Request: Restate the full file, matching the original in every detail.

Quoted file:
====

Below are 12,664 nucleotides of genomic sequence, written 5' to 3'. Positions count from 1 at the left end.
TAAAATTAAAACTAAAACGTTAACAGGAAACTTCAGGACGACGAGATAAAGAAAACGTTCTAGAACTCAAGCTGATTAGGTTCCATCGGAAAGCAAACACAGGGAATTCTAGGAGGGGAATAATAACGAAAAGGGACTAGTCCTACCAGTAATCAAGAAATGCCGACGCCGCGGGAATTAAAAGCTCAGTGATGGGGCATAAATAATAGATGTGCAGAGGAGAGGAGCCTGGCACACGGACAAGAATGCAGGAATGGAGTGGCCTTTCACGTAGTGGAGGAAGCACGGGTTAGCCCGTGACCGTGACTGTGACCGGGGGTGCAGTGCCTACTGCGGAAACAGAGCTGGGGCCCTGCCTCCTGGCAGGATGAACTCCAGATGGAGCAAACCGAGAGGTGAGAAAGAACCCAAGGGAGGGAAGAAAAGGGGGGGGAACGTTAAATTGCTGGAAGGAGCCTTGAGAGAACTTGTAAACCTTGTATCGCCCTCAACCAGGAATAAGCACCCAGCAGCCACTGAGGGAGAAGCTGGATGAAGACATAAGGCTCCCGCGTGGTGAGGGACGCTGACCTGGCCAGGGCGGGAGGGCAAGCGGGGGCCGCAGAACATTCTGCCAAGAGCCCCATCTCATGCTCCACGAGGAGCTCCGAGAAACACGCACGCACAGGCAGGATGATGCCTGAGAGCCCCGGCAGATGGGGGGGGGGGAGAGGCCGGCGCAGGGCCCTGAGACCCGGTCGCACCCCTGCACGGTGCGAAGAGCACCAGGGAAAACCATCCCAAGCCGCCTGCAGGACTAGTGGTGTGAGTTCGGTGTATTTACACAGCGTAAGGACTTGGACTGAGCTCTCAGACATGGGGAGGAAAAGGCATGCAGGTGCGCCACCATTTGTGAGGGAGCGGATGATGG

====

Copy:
Below are 12,664 nucleotides of genomic sequence, written 5' to 3'. Positions count from 1 at the left end.
TAAAATTAAAACTAAAACGTTAACAGGAAACTTCAGGACGACGAGATAAAGAAAACGTTCTAGAACTCAAGCTGATTAGGTTCCATCGGAAAGCAAACACAGGGAATTCTAGGAGGGGAATAATAACGAAAAGGGACTAGTCCTACCAGTAATCAAGAAATGCCGACGCCGCGGGAATTAAAAGCTCAGTGATGGGGCATAAATAATAGATGTGCAGAGGAGAGGAGCCTGGCACACGGACAAGAATGCAGGAATGGAGTGGCCTTTCACGTAGTGGAGGAAGCACGGGTTAGCCCGTGACCGTGACTGTGACCGGGGGTGCAGTGCCTACTGCGGAAACAGAGCTGGGGCCCTGCCTCCTGGCAGGATGAACTCCAGATGGAGCAAACCGAGAGGTGAGAAAGAACCCAAGGGAGGGAAGAAAAGGGGGGGGAACGTTAAATTGCTGGAAGGAGCCTTGAGAGAACTTGTAAACCTTGTATCGCCCTCAACCAGGAATAAGCACCCAGCAGCCACTGAGGGAGAAGCTGGATGAAGACATAAGGCTCCCGCGTGGTGAGGGACGCTGACCTGGCCAGGGCGGGAGGGCAAGCGGGGGCCGCAGAACATTCTGCCAAGAGCCCCATCTCATGCTCCACGAGGAGCTCCGAGAAACACGCACGCACAGGCAGGATGATGCCTGAGAGCCCCGGCAGATGGGGGGGGGGGAGAGGCCGGCGCAGGGCCCTGAGACCCGGTCGCACCCCTGCACGGTGCGAAGAGCACCAGGGAAAACCATCCCAAGCCGCCTGCAGGACTAGTGGTGTGAGTTCGGTGTATTTACACAGCGTAAGGACTTGGACTGAGCTCTCAGACATGGGGAGGAAAAGGCATGCAGGTGCGCCACCATTTGTGAGGGAGCGGATGATGG